Virignia District Court holds that prior NJP precludes Federal Court charges for same offense

Virignia District Court holds that prior NJP precludes Federal Court charges for same offense

The defendant was charged with operating a motor vehicle while intoxicated aboard Marine Corps Base at Quantico, Virginia. The defendant, although having an absolute right to trial by court-martial, waived this right and accepted Article 15, or Non-Judicial Punishment (NJP). After judgment and sentencing, the defendant was charged with the drunken operation of a motor vehicle aboard a federal installation by the U.S. Attorney's Office. The question before the court was whether the defendant's subsequent charge in federal court was in violation of his Constitutional rights of due process. The court held that it was.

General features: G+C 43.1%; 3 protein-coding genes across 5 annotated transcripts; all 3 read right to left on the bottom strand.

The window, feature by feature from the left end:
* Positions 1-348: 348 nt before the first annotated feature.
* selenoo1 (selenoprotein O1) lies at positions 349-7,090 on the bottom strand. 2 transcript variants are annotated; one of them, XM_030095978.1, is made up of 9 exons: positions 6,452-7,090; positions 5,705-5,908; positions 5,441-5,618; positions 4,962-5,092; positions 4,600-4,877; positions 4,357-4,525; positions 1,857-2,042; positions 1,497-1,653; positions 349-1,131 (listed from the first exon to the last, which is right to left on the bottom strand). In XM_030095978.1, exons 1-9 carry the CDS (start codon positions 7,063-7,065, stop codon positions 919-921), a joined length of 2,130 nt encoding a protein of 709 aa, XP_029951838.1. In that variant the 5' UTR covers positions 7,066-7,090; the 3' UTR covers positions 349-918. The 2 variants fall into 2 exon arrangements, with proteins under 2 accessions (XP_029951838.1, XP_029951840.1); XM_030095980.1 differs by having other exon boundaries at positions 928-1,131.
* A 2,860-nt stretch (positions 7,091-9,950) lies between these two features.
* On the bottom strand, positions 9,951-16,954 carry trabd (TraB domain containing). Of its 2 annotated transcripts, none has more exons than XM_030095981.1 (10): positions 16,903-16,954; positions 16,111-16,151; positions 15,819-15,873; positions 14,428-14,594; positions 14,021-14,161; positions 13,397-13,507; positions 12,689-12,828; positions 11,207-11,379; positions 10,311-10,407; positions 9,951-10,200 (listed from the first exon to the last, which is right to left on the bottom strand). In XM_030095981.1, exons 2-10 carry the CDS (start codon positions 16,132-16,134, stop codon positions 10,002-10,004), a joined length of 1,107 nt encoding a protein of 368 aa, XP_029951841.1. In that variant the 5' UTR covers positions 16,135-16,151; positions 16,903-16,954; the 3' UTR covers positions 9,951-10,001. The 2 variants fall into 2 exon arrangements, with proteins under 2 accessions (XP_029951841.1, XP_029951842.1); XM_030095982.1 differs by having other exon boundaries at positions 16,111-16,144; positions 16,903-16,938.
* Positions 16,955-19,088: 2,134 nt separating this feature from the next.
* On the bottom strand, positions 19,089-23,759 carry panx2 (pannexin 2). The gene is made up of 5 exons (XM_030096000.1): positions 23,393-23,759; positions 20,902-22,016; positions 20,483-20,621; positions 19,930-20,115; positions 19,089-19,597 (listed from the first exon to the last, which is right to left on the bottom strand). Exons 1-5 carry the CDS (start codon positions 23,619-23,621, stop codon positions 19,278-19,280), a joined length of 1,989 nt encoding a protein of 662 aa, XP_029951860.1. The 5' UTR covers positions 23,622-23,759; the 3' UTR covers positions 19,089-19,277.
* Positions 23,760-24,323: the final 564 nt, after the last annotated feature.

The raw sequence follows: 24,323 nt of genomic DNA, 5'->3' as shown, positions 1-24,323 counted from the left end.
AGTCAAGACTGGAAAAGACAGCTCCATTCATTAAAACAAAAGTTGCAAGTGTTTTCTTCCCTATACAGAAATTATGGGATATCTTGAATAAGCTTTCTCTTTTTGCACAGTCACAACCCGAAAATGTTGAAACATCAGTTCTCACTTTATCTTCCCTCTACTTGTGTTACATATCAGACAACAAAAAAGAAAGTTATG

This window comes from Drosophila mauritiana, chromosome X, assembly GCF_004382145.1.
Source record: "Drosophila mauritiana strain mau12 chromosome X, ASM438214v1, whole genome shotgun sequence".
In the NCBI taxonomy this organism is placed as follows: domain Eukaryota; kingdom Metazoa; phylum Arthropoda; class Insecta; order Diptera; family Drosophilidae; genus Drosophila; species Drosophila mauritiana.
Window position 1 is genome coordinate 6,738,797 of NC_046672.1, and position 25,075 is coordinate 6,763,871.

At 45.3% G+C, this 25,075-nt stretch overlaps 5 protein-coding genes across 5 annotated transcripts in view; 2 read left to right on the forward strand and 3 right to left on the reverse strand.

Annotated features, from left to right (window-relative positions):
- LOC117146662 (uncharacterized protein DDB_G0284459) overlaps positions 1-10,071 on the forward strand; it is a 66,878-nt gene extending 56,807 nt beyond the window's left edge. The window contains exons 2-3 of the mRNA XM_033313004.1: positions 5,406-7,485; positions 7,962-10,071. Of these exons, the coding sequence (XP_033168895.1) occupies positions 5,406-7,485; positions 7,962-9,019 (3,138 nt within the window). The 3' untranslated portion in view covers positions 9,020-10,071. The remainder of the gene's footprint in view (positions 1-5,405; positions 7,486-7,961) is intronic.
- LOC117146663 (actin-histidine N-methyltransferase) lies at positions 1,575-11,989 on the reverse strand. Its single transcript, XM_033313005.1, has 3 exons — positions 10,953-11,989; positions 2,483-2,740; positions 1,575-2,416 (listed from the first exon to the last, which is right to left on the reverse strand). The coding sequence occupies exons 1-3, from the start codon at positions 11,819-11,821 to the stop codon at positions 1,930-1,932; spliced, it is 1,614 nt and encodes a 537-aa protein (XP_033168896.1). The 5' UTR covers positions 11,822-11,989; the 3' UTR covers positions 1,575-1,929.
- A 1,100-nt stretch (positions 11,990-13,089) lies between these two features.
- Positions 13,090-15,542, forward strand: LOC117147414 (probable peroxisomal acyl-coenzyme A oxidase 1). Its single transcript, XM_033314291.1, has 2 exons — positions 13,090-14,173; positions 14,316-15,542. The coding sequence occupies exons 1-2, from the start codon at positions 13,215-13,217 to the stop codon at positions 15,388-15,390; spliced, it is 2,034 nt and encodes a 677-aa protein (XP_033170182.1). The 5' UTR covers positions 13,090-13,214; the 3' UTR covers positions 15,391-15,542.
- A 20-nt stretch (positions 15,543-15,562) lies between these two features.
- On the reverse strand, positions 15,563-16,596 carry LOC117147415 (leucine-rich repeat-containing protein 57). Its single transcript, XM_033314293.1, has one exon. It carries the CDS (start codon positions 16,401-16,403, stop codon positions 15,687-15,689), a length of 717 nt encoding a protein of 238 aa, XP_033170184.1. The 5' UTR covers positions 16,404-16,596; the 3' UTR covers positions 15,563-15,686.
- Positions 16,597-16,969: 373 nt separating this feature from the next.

The court analogized the acceptance of NJP to a defendant's plea bargaining agreement, concluding, "…the court…could not further prosecute the defendant for the offenses described in [their] plea agreement." Here, the court concludes that "[t]he government's end of the non-judicial punishment agreement is rooted in Article 15, the JAG Manual, and the MOU. The regime created by those authorities contemplates that a service member who agrees to waive his right to trial by court-martial and accept Non-Judicial Punishment is foreclosing further prosecution. Indeed, the regime would not be rational otherwise."


United States v. Espinosa (E.D. Va Dec 2, 2010)

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